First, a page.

Pipeline Shocker: Constructive CRM Success Demands Sharing


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When times get tough, the smart money comes from doubling down on CRM. That’s especially true in the manufacturing and construction industries, and in the past few years, we’ve seen a surge in CRM demand from such companies, especially in Great Britain and the United States.

What accounts for their new CRM push? With the recession making it tougher to sell, these companies know that they have to handle their sales opportunities more carefully, not least to realize these five benefits:

  • Efficiency: Are two of our salespeople competing for parts of the same deal?
  • Visibility: Who are our customers, and what projects are they bidding on, and who’s bidding on projects but isn’t yet one of our customers?
  • Pipeline: Can we build and maintain an accurate sales pipeline involving customers who may be bidding on the same projects?
  • Up-selling and cross-selling: What additional products might a contractor or builder require currently, or as their project moves forward?
  • Continuity: If a current salesperson leaves, how long will it take to train a new one, and can we keep our accounts happy until that happens?

CRM Gets Constructive

Using CRM is a relatively new endeavor for most manufacturing and construction companies. Previously, some of these companies did try to capture more detail on prospects, customers, and project specifications via their ERP system. But too often, the system would lack required account management capabilities, such as knowing who to speak to or influence at any given stage. Furthermore, on a cultural level, many organizations failed to require that salespeople share what they know.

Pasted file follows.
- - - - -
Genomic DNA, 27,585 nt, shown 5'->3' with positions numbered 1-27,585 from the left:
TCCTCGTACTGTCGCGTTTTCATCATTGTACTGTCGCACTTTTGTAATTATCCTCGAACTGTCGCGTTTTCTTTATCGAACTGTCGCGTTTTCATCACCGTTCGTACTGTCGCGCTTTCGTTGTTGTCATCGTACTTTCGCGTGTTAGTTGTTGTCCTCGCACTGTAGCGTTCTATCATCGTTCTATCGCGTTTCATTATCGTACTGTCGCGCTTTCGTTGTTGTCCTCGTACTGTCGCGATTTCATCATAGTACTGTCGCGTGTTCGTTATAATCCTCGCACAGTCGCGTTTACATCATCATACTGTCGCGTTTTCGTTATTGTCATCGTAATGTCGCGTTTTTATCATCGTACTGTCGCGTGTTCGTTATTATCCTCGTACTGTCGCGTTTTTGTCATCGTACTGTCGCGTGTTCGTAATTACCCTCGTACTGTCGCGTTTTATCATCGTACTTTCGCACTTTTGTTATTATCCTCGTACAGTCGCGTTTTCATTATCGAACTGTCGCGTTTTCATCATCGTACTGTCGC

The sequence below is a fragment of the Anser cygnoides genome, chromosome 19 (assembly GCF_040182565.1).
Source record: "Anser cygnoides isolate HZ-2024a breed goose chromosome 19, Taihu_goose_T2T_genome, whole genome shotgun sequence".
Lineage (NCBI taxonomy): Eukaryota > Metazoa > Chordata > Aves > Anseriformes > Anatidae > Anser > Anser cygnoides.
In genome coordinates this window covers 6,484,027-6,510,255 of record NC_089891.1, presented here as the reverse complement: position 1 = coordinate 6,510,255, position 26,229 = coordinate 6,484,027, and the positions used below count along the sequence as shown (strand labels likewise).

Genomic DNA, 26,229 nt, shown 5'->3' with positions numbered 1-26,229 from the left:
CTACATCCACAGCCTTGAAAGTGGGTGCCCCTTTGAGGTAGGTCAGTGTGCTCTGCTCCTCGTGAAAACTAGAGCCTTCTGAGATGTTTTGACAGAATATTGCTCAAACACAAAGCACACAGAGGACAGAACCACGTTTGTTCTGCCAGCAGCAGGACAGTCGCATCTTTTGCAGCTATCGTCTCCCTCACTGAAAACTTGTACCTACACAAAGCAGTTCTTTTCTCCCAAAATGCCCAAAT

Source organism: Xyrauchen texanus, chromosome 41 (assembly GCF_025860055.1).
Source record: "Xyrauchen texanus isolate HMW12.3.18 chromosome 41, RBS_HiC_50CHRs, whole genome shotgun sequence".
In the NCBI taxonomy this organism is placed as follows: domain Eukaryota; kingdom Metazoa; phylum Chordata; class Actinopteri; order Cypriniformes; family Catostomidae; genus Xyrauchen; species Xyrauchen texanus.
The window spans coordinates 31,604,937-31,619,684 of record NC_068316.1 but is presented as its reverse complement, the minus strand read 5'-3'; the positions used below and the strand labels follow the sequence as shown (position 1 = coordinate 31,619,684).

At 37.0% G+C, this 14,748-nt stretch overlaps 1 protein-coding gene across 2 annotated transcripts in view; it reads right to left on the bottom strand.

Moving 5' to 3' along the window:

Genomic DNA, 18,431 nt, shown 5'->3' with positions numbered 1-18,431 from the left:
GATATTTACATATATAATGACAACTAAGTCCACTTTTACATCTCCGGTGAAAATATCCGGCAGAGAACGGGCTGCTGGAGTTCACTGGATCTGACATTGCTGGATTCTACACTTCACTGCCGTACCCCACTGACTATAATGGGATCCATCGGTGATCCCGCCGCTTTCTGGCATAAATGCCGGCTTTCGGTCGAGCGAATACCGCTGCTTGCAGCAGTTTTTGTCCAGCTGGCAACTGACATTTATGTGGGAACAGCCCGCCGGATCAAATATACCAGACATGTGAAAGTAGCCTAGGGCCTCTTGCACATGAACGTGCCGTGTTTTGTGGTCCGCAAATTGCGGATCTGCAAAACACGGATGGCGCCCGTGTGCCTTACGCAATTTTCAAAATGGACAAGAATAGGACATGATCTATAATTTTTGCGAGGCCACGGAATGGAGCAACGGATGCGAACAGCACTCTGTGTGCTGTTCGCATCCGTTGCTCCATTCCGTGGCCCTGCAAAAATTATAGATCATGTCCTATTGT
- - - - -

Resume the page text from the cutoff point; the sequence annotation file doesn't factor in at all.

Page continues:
As a result, when a manufacturing supplier’s ready mix concrete division supplied product to a customer, only the ready mix concrete salesperson might know why. In fact, the concrete may have represented only a small portion of a bigger project–say, a new hospital build–for which other divisions at the company might also have sold materials. But because this information stayed in salespeople’s heads, salespeople from other divisions or territories often missed out on add-on sales opportunities and potential revenue.

Forecasting Materials Success

Sharing customer and project information, meanwhile, also addresses this construction and manufacturing sector challenge: How can you build an accurate sales pipeline when you’re potentially supplying materials to different builders and contractors, who are bidding on contracts which they may or may not win?

Answering that question can seem like the CRM equivalent of advanced calculus. The equation is further complicated because for manufacturing and construction companies, more than one of their customers may be bidding on the same project. For the contract to build a new high school, for example, one of our customers may supply materials to three of the five contractors bidding on the project.